B. The GEF-funded SILEM support to Coordination, Administration and M&E (7% of total GEF funds)
The Project will partly support the administrative cost of the CBRDP/SILEM Program Coordination Unit (PCU), in particular the equipment and travel expenses of the Coordinator of GEF activities (SILEM) within the PCU and other expenses directly related to the GEF window. All other administrative costs will be covered by the Government (basic salaries) and by the base project (CBRDP).
The Project will develop and implement jointly with CBRDP a detailed and comprehensive Monitoring and Evaluation system to assess its level of implementation as well as its effect and impact on local and global environment or natural resources. In particular the Project will have:
An internal Monitoring and Evaluation system to assess implementation progress for both capacity building and local investment activities. The M&E system developed for the base project (CBRDP) will be used for the purpose. In addition, the project will have the following supplemental M&E systems or contribute to the strengthening of the base project M&E system in the following areas:

An local IEM-M&E system, based on locally established IEM indicators for assessment of implementation progress and the integrated local development plans, for assessment of project effects and impact by the rural communities themselves (Beneficiaries' assessment)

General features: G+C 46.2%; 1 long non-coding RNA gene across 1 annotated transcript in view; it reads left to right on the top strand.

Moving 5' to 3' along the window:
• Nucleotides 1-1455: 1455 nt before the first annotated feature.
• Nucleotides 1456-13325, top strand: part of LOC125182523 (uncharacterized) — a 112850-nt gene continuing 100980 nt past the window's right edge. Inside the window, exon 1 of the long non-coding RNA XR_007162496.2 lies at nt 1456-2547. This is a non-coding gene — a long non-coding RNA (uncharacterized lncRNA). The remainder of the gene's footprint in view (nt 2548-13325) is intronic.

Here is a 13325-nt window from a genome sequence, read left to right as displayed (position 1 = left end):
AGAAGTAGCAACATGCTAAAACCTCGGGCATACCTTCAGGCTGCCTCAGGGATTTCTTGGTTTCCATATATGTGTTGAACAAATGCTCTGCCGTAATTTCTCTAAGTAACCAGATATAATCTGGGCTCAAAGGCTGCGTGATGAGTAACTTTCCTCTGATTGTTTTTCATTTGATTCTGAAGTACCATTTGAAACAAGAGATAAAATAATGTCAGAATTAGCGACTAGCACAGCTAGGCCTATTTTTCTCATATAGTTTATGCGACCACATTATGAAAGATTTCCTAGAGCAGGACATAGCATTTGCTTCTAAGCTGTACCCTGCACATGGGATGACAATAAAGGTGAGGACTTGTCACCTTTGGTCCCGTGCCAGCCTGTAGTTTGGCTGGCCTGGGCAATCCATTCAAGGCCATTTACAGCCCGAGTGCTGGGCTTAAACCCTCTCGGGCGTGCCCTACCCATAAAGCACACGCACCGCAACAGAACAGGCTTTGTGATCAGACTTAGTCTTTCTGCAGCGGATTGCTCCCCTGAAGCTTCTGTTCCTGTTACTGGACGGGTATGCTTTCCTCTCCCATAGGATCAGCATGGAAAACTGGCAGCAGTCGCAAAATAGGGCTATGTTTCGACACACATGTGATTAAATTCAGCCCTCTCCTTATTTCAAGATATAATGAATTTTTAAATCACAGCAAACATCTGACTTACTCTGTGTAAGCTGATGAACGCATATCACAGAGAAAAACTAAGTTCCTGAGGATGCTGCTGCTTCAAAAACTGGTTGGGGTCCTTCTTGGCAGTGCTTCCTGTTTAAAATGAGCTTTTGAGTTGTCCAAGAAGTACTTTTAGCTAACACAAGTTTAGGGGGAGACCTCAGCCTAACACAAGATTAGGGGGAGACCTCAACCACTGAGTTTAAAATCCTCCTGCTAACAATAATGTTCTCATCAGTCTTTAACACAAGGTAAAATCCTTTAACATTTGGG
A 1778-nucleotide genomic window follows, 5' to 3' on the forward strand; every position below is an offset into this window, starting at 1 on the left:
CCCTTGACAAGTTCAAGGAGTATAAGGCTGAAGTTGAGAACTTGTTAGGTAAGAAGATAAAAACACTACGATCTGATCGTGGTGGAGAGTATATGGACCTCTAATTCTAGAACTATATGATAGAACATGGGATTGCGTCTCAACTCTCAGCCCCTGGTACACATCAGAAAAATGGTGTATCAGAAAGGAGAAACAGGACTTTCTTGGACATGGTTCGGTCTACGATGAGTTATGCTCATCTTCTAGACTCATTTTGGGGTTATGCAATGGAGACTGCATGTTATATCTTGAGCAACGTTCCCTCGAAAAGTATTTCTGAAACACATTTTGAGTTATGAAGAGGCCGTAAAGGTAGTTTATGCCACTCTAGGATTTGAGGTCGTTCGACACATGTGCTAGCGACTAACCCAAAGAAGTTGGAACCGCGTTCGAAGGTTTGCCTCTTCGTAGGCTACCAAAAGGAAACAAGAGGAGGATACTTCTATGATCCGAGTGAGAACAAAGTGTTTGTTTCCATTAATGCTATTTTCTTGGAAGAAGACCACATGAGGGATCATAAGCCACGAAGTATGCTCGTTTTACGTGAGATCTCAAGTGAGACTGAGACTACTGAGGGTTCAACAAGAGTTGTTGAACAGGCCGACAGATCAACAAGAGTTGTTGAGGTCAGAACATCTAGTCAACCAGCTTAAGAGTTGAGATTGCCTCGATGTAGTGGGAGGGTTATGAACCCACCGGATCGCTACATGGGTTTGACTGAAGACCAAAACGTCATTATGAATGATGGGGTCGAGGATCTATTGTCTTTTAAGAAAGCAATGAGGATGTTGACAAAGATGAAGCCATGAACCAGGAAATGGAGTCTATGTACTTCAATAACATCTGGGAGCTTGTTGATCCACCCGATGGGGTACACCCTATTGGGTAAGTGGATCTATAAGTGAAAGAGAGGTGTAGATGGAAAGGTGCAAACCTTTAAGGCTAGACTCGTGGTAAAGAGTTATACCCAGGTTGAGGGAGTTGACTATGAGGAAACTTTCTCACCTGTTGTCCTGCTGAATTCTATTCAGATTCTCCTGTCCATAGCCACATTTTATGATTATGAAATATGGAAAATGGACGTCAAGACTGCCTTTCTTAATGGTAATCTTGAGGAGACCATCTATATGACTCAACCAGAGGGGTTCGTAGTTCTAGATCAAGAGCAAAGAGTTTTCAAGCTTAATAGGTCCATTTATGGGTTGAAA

A scientific monitoring and evaluation system with sustainable process indicators for assessing changes in ecosystem management patterns on a local and national level for land restoration, biodiversity, carbon sequestration and protection of international waters. Other indicators for assessing or estimating scientifically the physical effects and impact of the changes in IEM on land quality (soil fertility), biodiversity, carbon sequestration and protection of international waters will be developed and measured periodically with the assistance of technical and scientific service providers (research centers, universities, laboratories). Linkages with other data systems at national level will be ensured.
An External Monitoring and Evaluation system to be used every two to three years by a team of national and international experts under the supervision of CONAGESE to assess the achievements of the project and provide necessary guidance.
In collaboration with CONAGESE, the CBRDP monitoring and evaluation unit and the technical and scientific service providers, the Project will develop the additional effects and impact indicators needed to justify progress in achieving the development and environmental objectives of the Project. The indicators of effects and impact will reflect the changes of global importance in ecosystems over a long-term time span (up to 10 to 15 years), including quantitative and qualitative expected changes in ecosystem management patterns ex-ante and ex-post.
A baseline study has already begun during the preparatory phase with the census and characterization of lowlands. It provides a GIS database for all lowland ecosystems across the country, and other potential intervention zones. The information in the database will be further improved during the first year of implementation to insure that it contains all necessary information needed to undertake adequately the monitoring and evaluation of the project as described above.